Korea has existed since the 7th century BCE. They had series of wars, and rebellions both among its own people and with other nearby countries. Many conflicts, such as the Korean War, were caused due to the nation’s desire for independence, liberation, and land. However, the Gwangju Uprising of May 18th, 1980 did not occur because the country suffered from foreign relationships. It was driven because the citizens wanted democracy from the government.
President Chun Doo-hwan was the fourth president of the Republic of Korea after the 3 leaders who were useless to the country. The first President Rhee Syngman‘s obsession towards his political opposition, Park Chung-hee’s dictatorship, and Choi Gyu-ha’s idleness angered the citizens. They thought they would finally have democracy after President’s Park’s assassination and the 1979 December military coup d etat, but the president reinforced and
repeatedly set unfavorable laws, such as confirming martial laws, restricting universities and the press. The people soon aroused and rebelled against his authoritarian government. Although the Gwangju Uprising failed to change the authoritarian regimes at that time directly, it paved the way for further democratic movements that later became symbols of the South Koreans’ struggles and fights for democracy.
Firstly, the Gwangju Uprising brought the discussion of democracy at that time and then reminded South Koreans of the hardships their ancestors had to suffer for the democracy they have today. “According to reports, the uprising was triggered by student demonstrations on the morning of May 18 in defiance of the new military edict closing the universities and stifling any political dissent. City police were unable to control the crowd, so the military dispatched a Special Forces unit trained for assault missions to quell the protest. The troopers used tear gas, batons, and rubber bullets to put down the uprising but still workers, shopkeepers, and parents took to the streets to defend their children. Then the military opened fire, killing dozens of people, and wounding hundreds more” (KRCLA). The whole massacre was calmed down by the army forces. The people could not win due to lacking defense, but the casualties left many cemeteries in South Korea and motivated the people to promote more democratic policies. They knew that the uprising did not happen for no reason, and the efforts should not end there. Therefore, the Gwangju Uprising left a clear impression of the amount of effort our ancestors put in for the better government in the South Korean history.
Secondly, the uprising let the government realize its citizens’ interests and opinions towards the country. The Korean Penninsula was governed by kings and the royal family for many centuries, followed by the colonization of Japan. The citizens had always been controlled by certain powers that they were unable to reach. As the nation’s citizens declared their independence and liberation from Japan, they started to realize that a country can be governed by the people. Demonstrations protesting for more freedom and rights led to the passion for democracy, and it continued from Rhee Syngman’s presidency until the outrage of the citizens in Gwangju Uprising. After this incident, the government was finally able to know what the public wanted, how much they desired for it, and why they wanted it so badly. The people were able to sacrifice their lives for democracy of the nation, and therefore, the Gwangju Uprising truly let the South Korean government acknowledge its reality upon progressing towards the future that will contain more conflicts among people as a real nation, not a colony.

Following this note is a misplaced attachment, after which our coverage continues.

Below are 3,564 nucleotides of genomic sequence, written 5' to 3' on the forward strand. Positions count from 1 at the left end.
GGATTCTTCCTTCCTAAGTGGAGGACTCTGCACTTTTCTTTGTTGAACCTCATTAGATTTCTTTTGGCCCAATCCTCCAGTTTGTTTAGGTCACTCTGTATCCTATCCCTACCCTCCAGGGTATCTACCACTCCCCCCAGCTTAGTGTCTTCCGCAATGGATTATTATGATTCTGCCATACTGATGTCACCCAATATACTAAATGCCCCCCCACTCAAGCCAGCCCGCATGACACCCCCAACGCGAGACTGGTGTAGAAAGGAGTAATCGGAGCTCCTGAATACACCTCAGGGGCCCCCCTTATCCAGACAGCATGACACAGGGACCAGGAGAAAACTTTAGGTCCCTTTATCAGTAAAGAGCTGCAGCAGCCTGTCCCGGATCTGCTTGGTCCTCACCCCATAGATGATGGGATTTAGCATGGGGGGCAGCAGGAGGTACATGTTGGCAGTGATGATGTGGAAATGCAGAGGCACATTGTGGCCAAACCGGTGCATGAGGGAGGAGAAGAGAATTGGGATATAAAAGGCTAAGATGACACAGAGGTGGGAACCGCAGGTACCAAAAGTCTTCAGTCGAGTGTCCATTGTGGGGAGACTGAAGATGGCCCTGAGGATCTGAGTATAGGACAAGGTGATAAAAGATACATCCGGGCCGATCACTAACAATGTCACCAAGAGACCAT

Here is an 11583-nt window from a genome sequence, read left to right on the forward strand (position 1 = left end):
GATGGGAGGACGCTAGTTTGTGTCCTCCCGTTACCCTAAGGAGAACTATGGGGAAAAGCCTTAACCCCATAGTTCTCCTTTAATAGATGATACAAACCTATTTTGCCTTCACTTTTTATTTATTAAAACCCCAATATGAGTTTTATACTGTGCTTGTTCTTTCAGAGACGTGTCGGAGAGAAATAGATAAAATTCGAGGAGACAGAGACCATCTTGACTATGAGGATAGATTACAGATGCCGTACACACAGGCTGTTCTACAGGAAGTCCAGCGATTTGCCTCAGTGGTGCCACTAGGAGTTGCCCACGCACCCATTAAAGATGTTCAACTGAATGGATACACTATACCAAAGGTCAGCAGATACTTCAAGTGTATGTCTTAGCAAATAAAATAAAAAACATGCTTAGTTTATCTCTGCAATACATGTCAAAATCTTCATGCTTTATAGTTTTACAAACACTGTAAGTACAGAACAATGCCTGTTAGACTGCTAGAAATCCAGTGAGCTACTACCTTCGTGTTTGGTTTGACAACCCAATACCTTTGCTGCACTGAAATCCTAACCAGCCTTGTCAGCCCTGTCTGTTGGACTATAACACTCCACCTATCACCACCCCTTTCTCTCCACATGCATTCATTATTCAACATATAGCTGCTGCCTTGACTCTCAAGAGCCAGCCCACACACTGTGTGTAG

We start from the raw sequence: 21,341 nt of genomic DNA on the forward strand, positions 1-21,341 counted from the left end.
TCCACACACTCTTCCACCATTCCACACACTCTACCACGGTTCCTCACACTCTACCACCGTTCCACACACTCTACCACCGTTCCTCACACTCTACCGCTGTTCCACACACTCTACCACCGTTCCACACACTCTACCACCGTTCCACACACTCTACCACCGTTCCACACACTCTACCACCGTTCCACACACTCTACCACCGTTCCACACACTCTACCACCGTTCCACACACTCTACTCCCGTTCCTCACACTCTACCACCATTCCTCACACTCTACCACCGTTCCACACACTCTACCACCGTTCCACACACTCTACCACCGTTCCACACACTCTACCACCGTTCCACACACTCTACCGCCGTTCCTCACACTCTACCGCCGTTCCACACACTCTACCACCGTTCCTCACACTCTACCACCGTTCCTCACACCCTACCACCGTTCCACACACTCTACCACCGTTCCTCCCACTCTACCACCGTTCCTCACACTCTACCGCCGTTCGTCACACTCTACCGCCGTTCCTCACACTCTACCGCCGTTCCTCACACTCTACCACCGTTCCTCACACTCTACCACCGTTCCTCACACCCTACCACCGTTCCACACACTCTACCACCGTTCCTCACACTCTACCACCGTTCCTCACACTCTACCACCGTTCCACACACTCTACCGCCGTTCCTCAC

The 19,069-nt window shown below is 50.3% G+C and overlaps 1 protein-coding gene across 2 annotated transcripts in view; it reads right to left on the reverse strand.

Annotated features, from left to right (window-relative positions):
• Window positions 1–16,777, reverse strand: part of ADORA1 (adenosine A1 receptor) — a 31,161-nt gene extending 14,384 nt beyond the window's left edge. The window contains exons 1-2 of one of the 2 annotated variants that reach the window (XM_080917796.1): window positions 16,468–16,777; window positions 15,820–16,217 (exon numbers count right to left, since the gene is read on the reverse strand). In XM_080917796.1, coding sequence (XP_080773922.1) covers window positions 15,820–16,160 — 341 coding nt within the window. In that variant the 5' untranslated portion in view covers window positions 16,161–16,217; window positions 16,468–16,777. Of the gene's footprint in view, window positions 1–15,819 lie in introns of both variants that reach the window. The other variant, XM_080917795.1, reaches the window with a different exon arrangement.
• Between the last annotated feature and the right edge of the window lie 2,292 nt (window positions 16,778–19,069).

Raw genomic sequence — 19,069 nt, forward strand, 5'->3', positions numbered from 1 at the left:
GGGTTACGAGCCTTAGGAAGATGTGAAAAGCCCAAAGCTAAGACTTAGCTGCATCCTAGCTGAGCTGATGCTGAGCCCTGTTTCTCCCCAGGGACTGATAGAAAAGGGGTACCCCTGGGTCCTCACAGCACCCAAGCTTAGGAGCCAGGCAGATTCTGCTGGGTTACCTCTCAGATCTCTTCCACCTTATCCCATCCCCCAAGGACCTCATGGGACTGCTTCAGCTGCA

Now, South Korea credits the Gwangju Uprising for the foundation of the discussion of democracy for the Korean government. The people value their representation of the government as a reward given from their ancestors, and they are thankful for it. Both Koreas have a national holiday that commemorates this incident, and especially the South Koreans are passionate about how the people sacrificed their lives for the better living of the future generations. The uprising serves and represents the citizens’ devotion to fairness and liberty. Therefore, this Gwangju uprising gave the nation the opportunity to reform again, which made the biggest change in history that benefits Korea the most as a democratic country today.
Sua Shin 9th Grade North Hollywood Magnet
<Sua Shin 9th Grade North Hollywood Magnet